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Viral Immunol. 2000;13(4):469-75.

West Nile virus in the United States: guidelines for detection, prevention, and control.

Author information

1
Division of Vector-Borne Infectious Diseases, National Center for Infectious Diseases, Centers for Disease Control and Prevention, U.S. Public Health Service, Department of Health and Human Services, Fort Collins, Colorado 80522, USA. dgubler@cdc.gov

Abstract

The epidemic/epizootic of West Nile (WN) encephalitis in the northeastern United States in the summer and fall of 1999 was an unprecedented event, underscoring the ease with which emerging infectious pathogens can be introduced into new geographic areas in today's era of rapid transportation and increased movement of people, animals, and commodities. This epidemic/epizootic and the increased frequency of other exotic pathogens being imported into the United States raises the issue of whether local, state, and national public health agencies are prepared to deal with epidemics/epizootics of vector-borne infectious diseases. The overwintering of WN virus and the epizootic transmission in the summer of 2000 reinforces the need to rebuild the public health infrastructure to deal with vector-borne diseases in this country. This article summarizes guidelines for surveillance, prevention, and control of WN virus that were drafted in December 1999 to help prepare state and local health departments for monitoring WN virus activity in the spring and summer of 2000 and also summarizes the data collected from those surveillance systems through September 2000.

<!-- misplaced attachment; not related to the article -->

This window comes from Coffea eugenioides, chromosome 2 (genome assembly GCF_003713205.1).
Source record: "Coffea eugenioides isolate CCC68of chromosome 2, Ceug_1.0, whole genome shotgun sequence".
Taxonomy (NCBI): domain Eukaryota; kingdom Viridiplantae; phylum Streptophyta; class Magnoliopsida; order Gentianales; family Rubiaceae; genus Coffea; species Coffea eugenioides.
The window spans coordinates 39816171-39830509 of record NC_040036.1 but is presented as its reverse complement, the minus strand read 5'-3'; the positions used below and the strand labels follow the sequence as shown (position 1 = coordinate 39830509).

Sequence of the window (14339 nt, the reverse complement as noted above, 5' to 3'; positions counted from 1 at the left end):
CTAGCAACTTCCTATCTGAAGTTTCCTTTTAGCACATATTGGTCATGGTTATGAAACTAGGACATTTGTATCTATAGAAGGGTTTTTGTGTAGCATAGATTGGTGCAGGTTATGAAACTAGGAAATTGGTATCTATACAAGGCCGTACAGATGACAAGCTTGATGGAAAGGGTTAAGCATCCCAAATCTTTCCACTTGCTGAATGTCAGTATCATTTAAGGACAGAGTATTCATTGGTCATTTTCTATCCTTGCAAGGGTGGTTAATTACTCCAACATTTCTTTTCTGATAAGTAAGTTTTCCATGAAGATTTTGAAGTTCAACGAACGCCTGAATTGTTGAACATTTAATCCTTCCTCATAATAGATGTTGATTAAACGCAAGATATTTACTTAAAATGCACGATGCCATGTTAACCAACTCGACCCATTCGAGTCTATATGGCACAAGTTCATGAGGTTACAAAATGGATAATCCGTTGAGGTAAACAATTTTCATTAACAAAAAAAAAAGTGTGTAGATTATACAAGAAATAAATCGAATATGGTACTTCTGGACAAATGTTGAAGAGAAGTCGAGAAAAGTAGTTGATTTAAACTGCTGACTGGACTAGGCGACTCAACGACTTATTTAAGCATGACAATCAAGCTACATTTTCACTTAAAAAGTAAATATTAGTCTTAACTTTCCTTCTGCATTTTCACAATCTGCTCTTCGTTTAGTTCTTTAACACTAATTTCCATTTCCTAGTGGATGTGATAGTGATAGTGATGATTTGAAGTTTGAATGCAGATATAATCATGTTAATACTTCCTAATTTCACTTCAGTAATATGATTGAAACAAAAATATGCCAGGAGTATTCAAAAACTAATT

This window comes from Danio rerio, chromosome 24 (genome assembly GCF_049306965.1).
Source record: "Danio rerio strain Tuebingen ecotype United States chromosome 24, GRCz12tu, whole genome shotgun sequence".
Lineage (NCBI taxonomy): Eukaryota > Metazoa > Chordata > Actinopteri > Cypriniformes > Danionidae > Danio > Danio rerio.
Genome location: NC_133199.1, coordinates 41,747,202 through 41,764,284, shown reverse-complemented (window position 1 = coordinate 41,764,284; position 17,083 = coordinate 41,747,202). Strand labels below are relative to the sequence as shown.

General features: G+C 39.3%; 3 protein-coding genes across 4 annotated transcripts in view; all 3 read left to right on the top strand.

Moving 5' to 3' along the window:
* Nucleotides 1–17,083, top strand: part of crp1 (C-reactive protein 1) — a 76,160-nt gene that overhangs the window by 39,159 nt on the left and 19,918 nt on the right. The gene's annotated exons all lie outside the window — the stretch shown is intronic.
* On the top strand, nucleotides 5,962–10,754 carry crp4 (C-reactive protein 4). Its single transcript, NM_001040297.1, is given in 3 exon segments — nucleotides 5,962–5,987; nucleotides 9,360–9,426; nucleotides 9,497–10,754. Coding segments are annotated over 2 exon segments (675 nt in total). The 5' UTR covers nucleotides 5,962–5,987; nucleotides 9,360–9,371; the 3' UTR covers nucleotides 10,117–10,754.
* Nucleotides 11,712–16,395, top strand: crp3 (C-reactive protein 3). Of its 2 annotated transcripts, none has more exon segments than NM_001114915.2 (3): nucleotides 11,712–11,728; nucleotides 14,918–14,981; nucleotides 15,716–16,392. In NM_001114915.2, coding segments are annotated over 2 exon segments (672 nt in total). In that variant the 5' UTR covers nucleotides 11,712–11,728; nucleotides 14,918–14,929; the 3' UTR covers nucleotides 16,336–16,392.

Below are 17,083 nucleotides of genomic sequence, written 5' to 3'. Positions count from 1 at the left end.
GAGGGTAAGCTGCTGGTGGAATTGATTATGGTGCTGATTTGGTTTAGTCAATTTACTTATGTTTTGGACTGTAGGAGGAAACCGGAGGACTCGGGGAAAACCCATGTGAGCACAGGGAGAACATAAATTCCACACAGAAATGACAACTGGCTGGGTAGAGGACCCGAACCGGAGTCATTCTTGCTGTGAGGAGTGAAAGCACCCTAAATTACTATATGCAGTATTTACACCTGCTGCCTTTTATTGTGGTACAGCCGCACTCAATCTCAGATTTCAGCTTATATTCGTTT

PMID:
11192293
DOI:
10.1089/vim.2000.13.469
[Indexed for MEDLINE]

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